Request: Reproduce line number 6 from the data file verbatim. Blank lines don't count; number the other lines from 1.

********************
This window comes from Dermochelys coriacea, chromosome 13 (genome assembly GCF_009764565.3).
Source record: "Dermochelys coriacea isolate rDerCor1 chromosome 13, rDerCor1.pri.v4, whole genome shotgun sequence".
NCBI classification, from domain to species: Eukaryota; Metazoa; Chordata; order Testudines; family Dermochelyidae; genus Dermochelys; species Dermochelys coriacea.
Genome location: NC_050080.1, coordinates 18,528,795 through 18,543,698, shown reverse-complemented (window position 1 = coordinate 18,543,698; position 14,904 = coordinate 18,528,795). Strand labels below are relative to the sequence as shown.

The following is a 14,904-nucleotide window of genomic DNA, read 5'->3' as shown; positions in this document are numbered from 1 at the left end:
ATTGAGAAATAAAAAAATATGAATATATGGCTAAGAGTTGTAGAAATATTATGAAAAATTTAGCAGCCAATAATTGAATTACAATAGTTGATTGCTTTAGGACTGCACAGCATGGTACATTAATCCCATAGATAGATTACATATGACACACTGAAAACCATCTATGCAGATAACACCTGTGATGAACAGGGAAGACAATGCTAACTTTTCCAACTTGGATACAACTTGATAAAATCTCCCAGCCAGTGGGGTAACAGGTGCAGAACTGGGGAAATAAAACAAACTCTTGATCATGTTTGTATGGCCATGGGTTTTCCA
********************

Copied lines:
ATTGAGAAATAAAAAAATATGAATATATGGCTAAGAGTTGTAGAAATATTATGAAAAATTTAGCAGCCAATAATTGAATTACAATAGTTGATTGCTTTAGGACTGCACAGCATGGTACATTAATCCCATAGATAGATTACATATGACACACTGAAAACCATCTATGCAGATAACACCTGTGATGAACAGGGAAGACAATGCTAACTTTTCCAACTTGGATACAACTTGATAAAATCTCCCAGCCAGTGGGGTAACAGGTGCAGAACTGGGGAAATAAAACAAACTCTTGATCATGTTTGTATGGCCATGGGTTTTCCA